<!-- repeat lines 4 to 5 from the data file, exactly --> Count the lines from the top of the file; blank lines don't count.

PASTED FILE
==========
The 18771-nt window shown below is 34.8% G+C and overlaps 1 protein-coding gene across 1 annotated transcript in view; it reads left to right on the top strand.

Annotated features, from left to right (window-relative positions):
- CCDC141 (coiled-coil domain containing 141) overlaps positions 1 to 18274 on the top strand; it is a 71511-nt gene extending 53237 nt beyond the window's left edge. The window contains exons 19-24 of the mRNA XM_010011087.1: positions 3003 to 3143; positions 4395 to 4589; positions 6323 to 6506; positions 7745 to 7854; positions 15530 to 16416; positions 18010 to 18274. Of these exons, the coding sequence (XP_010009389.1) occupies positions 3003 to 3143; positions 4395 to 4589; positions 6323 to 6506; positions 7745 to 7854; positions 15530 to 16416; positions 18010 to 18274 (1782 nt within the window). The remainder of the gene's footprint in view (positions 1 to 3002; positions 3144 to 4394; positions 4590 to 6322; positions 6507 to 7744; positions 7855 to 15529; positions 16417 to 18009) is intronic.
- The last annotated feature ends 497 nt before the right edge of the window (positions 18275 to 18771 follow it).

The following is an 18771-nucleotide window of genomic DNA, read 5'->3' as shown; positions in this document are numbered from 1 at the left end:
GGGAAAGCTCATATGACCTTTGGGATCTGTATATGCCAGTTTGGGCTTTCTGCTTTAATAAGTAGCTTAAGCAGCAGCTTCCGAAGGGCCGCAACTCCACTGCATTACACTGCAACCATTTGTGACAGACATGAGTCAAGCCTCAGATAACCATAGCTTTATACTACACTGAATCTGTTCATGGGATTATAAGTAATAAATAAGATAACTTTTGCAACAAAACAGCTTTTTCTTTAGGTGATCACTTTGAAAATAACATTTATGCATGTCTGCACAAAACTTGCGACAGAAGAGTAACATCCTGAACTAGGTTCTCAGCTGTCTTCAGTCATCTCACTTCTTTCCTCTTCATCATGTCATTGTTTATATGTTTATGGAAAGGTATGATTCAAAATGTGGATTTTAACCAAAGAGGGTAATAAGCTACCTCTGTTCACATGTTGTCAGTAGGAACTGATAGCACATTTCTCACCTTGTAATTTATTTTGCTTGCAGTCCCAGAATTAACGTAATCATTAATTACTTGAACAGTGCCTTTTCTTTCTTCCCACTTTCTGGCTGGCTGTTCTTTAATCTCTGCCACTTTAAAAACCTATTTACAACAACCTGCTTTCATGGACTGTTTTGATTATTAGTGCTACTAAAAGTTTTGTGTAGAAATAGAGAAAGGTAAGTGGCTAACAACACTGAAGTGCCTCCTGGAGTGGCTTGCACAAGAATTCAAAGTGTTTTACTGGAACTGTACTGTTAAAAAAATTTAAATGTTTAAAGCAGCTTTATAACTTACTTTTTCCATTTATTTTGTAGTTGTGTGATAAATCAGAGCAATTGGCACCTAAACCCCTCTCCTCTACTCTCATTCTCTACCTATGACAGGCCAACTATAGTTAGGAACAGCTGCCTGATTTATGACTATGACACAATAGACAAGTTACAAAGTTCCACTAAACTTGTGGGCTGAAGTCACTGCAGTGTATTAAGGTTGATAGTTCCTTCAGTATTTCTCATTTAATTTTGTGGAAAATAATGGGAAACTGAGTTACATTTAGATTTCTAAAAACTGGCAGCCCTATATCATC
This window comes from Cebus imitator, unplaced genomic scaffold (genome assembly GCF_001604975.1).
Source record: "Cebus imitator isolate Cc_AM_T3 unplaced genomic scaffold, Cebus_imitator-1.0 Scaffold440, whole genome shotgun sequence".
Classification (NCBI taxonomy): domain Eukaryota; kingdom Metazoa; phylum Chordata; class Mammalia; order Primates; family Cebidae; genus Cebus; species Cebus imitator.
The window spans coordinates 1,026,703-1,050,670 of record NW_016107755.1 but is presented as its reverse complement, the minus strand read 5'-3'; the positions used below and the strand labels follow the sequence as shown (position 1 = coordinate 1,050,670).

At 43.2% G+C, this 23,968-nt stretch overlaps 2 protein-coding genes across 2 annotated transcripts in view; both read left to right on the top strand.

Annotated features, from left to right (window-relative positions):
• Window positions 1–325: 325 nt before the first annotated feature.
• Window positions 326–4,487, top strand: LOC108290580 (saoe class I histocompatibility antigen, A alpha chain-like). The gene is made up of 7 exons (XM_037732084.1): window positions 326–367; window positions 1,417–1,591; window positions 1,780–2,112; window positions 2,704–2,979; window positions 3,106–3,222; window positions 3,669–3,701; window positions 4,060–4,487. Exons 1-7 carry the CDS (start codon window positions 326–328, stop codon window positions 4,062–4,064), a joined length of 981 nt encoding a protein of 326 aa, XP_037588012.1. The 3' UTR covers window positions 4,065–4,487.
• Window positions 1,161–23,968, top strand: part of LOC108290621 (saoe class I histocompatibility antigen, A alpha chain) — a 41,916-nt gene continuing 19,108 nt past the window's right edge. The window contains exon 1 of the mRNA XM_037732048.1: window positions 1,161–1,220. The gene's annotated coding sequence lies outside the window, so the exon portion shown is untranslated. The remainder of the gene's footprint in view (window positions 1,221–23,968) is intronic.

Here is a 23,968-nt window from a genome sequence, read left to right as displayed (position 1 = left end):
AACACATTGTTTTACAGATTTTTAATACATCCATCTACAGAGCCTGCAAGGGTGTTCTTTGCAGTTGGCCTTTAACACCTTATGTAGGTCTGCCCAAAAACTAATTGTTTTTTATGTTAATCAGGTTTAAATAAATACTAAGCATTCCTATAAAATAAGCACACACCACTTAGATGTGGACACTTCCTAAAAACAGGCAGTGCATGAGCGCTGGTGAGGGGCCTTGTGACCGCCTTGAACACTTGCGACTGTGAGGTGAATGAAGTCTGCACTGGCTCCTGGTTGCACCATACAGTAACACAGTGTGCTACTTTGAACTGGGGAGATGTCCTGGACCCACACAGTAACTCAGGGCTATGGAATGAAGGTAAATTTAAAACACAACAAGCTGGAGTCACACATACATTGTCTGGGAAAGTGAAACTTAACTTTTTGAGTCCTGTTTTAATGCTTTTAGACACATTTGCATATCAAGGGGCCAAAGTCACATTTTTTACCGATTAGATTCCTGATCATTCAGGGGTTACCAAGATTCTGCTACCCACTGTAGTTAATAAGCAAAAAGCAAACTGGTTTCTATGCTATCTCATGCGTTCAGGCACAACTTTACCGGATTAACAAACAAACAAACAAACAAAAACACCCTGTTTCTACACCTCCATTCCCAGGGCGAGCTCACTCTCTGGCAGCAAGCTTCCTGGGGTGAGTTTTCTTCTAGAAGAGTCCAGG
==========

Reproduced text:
- The last annotated feature ends 497 nt before the right edge of the window (positions 18275 to 18771 follow it).

The following is an 18771-nucleotide window of genomic DNA, read 5'->3' as shown; positions in this document are numbered from 1 at the left end: